Nikki Oh, 15, of Torrance, Calif, is the daughter of Ted Oh, who in 1993 qualified for the U.S. Open at Baltusrol as a 16-year-old high school golfer. Ted is now the instructor for major champion Lydia Ko, and coaches Nikki, who is a rising high school sophomore. Nikki is competing in her second USGA championship. She made the cut and advanced to match play at the 2022 U.S. Girls’ Junior and owns four top-10 finishes in her last five AJGA starts, including a second-place finish at the Polo Golf Junior Classic and third at the Sergio and Angela Garcia Foundation Junior Championship.

Taylor Riley, 18, of San Diego, Calif., is entering her sophomore year at LSU and will be making her first start in the U.S. Women’s Amateur after finishing second in a qualifier at Victoria Club in Riverside, Calif. Riley is the daughter of a former LSU women's golf standout, Michelle Louviere Riley, and PGA Tour winner and 2004 U.S. Ryder Cup team member Chris Riley. During her freshman season at LSU, she finished T3 in her collegiate debut, earning SEC Freshman of the Week, and was named to the SEC First Year Academic Honor Roll.

Kiara Romero, 17, of San Jose, Calif., comes into her first U.S. Women’s Amateur a recent USGA champion after defeating Rianne Malixi in the 36-hole final to win the 74th U.S. Girls' Junior Championship at the United States Air Force Academy’s Eisenhower Golf Club in Colorado. Romero is set to join the Oregon Ducks this fall for the 2023-24 season and is currently No. 1 in the Rolex AJGA Rankings. She has not finished outside of the top 10 in any event this year and recently finished third at the Junior Invitational at Sage Valley. Her older sister, Kaleiya Romero, is also in the U.S. Women’s Amateur field.

Molly Smith, 18, of Westford, Mass., recently made history as the first woman to qualify for the Massachusetts Amateur Championship. In May of this year, she nearly advanced out of U.S. Open local qualifying, shooting a 2-under 70 at LeBaron Hills Country Club, in Lakeville, Mass. She missed the cut by one stroke and failed to garner one of the two alternate spots in a playoff. She would have been the second female to advance from qualifying; Michelle Wie West achieved the feat in 2006. Smith qualified for the U.S. Women’s Amateur last year and, in this year’s U.S. Girls’ Junior, advanced to the Round of 64. She will head to the University of Central Florida this fall to begin her collegiate golf career and is joined in the field by her sister Morgan, an incoming freshman at Georgetown University.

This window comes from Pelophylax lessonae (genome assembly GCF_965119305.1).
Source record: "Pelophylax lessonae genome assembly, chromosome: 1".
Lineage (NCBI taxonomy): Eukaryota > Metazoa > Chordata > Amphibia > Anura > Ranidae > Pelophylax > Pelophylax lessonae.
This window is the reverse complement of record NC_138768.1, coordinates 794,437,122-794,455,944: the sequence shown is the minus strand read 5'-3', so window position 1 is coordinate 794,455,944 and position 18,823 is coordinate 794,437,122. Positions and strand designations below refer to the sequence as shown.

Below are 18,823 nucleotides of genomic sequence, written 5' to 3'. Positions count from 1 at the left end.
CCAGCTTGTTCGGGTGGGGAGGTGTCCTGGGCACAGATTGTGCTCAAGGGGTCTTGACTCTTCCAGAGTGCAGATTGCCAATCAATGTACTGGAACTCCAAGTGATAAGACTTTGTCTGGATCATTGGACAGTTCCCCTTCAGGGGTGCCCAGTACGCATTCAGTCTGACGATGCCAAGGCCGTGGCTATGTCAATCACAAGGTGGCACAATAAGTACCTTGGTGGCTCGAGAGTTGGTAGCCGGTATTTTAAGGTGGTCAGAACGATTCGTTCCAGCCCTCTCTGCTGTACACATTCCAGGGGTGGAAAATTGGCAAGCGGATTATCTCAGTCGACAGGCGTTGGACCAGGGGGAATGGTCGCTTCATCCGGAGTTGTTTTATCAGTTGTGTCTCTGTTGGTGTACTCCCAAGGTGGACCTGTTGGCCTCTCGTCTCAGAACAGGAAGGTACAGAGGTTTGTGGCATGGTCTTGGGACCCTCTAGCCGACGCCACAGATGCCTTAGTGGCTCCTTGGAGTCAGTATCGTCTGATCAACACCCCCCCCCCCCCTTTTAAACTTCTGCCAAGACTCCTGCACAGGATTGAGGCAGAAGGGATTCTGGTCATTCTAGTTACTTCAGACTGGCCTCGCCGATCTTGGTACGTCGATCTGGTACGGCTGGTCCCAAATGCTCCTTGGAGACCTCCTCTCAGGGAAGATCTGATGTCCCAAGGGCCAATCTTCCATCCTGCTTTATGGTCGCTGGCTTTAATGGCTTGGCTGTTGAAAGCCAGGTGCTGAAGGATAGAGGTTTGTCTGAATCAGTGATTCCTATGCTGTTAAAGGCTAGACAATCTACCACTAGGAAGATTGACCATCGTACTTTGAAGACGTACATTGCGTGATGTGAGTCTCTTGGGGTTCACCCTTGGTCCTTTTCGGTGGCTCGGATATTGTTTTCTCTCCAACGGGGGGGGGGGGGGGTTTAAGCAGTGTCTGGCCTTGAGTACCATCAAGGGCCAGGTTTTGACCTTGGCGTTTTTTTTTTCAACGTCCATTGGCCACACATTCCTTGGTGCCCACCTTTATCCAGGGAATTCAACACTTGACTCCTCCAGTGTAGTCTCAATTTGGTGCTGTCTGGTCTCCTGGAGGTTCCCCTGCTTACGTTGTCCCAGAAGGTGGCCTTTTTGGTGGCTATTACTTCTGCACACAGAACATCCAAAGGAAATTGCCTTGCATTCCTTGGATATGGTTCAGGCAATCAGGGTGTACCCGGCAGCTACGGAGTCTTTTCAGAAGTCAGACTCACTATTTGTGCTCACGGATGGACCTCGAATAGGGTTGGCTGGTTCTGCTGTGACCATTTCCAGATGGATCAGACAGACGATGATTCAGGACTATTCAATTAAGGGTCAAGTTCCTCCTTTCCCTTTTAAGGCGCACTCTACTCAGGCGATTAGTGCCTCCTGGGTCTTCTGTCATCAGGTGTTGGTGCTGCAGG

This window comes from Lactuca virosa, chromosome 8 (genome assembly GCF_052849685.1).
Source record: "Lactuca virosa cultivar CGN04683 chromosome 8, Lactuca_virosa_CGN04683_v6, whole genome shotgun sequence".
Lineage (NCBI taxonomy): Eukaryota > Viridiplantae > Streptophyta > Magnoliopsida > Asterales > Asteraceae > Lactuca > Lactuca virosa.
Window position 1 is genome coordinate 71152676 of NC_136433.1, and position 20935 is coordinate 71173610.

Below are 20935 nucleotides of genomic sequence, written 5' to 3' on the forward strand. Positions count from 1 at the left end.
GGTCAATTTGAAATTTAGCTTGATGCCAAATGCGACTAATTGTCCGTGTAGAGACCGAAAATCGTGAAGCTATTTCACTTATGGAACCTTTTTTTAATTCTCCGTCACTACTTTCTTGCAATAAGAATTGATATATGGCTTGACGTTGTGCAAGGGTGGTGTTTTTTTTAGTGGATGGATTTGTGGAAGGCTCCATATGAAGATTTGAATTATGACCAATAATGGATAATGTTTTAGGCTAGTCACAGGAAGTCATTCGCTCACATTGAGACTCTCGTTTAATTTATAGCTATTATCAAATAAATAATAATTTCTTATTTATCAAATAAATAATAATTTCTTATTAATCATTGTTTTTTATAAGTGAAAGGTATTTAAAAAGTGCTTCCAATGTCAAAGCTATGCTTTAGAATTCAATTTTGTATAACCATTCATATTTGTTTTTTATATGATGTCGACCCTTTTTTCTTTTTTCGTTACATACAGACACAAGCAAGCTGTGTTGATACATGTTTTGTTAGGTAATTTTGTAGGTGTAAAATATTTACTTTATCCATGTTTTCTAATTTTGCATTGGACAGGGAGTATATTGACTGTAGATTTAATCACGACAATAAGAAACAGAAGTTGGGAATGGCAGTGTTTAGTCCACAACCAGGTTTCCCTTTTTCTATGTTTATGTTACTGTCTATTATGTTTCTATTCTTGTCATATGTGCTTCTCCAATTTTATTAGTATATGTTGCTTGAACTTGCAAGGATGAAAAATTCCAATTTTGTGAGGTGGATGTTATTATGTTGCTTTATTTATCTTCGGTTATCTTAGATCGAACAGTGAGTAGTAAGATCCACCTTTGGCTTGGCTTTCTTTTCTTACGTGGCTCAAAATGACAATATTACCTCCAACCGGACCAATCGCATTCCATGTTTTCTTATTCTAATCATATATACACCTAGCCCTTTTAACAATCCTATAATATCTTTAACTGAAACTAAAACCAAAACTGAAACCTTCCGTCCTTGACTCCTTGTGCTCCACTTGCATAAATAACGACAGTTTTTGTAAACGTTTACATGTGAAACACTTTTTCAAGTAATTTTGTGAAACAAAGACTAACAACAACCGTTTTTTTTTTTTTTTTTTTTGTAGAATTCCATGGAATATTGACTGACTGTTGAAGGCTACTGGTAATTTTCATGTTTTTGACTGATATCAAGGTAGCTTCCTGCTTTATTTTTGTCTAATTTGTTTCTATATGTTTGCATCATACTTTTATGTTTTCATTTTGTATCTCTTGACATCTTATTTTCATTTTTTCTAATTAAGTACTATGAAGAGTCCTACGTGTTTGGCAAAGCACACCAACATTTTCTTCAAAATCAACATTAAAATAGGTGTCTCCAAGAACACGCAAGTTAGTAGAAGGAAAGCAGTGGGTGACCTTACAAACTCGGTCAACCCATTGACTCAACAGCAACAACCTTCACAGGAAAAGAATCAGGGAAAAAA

Emily Song, 13, of Irvine, Calif., is the youngest player in the field and will make her first appearance in the U.S. Women’s Amateur. She recently competed in this year’s U.S. Girls’ Junior at the United States Air Force Academy Eisenhower Golf Club in Colorado Springs, Colo., where she advanced to the Round of 64. Song, along with two other 13-year-olds, were the youngest competitors to make it to the match-play portion of the championship.

Kelly Xu, 19, of Claremont, Calif., just completed her freshman season at Stanford University. She qualified for her first U.S. Women's Open earlier this year at Pebble Beach and has the distinction of being the first female champion at Augusta National Golf Club when she claimed the Girls 7-9 Division of the inaugural Drive, Chip & Putt Championship in 2014. In 2022, she won the Ladies National Golf Association Amateur and was named the Southern California Golf Association's Player of the Year for 2021. That same year she claimed the SCGA Women's Amateur and advanced to the Round of 16 of the 2019 U.S. Girls' Junior at SentryWorld.

Julia Pine is the director of championship communications for the USGA. Email her at jpine@usga.org.